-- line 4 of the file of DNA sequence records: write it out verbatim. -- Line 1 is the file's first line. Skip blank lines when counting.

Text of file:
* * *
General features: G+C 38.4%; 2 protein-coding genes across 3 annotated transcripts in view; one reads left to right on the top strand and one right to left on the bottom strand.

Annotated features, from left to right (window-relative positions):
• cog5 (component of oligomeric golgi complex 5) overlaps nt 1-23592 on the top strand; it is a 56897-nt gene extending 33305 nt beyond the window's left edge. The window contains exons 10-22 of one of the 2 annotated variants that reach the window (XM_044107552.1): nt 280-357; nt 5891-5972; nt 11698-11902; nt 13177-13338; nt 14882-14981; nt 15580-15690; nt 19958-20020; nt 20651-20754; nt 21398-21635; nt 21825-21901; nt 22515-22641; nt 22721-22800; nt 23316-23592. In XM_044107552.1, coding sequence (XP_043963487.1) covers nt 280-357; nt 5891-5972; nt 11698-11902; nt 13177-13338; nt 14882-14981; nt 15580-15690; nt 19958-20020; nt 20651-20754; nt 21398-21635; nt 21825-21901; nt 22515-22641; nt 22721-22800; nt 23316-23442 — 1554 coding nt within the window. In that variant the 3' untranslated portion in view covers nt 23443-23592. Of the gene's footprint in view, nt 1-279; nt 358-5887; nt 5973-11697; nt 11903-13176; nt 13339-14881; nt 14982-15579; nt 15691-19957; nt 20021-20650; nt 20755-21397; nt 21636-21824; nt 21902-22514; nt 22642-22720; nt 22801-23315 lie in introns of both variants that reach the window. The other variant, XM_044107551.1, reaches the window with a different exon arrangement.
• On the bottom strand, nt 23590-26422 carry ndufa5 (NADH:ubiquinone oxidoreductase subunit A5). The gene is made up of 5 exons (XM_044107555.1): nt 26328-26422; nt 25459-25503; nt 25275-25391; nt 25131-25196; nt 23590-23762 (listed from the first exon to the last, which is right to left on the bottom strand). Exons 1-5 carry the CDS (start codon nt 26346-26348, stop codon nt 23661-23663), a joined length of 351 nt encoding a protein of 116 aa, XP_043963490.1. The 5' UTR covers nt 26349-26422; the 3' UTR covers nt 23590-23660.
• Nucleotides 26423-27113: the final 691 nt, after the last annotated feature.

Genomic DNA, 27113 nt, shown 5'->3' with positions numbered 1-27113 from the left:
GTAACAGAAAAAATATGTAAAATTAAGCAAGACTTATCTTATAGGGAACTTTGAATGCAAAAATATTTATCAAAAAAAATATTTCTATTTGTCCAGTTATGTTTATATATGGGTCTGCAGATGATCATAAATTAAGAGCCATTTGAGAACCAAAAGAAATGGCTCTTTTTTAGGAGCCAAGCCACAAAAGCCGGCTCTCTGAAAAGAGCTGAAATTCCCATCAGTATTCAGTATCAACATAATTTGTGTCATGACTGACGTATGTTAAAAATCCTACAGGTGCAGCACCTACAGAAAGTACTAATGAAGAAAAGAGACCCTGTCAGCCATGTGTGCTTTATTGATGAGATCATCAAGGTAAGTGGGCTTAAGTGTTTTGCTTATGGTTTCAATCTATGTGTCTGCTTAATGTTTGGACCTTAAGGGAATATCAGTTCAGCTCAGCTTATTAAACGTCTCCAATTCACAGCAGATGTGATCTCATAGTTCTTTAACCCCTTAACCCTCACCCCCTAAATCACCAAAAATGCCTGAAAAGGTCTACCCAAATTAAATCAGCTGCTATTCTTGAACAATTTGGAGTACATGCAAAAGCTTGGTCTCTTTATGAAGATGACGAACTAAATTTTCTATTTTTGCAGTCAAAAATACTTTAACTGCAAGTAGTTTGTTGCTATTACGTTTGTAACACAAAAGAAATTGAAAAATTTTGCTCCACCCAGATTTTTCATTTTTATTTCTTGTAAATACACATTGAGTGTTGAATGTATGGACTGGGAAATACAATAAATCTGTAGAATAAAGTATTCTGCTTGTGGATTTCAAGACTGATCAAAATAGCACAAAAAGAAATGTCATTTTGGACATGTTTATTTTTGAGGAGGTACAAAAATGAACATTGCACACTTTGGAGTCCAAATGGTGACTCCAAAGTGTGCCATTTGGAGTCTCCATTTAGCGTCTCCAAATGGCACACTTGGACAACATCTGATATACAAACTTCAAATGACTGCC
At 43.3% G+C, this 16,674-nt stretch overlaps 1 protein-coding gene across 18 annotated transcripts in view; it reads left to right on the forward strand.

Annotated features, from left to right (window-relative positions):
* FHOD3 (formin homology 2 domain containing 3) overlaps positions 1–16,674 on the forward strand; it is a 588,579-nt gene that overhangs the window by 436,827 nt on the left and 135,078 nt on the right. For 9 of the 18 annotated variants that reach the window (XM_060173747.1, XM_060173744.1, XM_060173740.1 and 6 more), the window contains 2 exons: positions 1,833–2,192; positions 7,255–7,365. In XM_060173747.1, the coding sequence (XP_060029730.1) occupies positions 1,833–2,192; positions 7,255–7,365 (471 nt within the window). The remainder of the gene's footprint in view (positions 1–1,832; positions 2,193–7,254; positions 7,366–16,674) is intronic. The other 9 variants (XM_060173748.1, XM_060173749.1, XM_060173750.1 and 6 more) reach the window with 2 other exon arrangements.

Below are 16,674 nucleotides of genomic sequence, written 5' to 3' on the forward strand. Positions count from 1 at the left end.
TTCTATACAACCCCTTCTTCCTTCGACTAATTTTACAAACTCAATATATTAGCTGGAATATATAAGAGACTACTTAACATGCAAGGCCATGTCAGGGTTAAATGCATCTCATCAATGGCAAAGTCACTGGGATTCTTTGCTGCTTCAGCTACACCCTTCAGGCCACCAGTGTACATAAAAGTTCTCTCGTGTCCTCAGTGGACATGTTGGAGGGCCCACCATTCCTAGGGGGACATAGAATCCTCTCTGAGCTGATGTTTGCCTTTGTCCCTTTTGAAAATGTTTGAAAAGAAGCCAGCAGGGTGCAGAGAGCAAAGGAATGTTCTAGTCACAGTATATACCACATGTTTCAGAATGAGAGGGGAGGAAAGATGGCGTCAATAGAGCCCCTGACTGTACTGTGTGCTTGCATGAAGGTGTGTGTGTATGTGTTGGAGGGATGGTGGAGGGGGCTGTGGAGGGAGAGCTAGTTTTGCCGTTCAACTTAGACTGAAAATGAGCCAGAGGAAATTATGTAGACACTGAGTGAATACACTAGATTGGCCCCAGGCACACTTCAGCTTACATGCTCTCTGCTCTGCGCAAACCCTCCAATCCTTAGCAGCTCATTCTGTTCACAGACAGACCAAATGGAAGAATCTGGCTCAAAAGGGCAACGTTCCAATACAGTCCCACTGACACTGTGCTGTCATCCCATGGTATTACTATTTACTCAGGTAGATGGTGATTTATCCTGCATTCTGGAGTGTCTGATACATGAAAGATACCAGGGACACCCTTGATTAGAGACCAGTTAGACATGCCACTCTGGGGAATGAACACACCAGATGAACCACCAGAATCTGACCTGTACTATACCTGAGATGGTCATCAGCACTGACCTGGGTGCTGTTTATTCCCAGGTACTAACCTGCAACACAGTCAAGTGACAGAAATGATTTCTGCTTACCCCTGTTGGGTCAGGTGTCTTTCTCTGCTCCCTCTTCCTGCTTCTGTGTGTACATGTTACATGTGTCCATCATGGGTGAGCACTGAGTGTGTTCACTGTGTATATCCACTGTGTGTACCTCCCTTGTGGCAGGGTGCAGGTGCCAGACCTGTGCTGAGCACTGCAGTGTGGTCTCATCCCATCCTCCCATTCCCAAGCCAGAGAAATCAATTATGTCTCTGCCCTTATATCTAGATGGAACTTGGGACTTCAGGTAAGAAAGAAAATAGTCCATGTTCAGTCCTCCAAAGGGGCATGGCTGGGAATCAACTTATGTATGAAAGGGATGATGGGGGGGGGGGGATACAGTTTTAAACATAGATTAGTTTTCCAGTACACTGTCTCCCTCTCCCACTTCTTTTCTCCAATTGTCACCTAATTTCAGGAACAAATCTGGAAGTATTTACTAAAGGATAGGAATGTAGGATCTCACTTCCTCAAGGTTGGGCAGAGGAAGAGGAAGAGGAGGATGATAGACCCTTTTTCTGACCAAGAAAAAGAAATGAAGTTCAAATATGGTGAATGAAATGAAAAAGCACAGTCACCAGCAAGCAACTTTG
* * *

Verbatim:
• On the bottom strand, nt 23590-26422 carry ndufa5 (NADH:ubiquinone oxidoreductase subunit A5). The gene is made up of 5 exons (XM_044107555.1): nt 26328-26422; nt 25459-25503; nt 25275-25391; nt 25131-25196; nt 23590-23762 (listed from the first exon to the last, which is right to left on the bottom strand). Exons 1-5 carry the CDS (start codon nt 26346-26348, stop codon nt 23661-23663), a joined length of 351 nt encoding a protein of 116 aa, XP_043963490.1. The 5' UTR covers nt 26349-26422; the 3' UTR covers nt 23590-23660.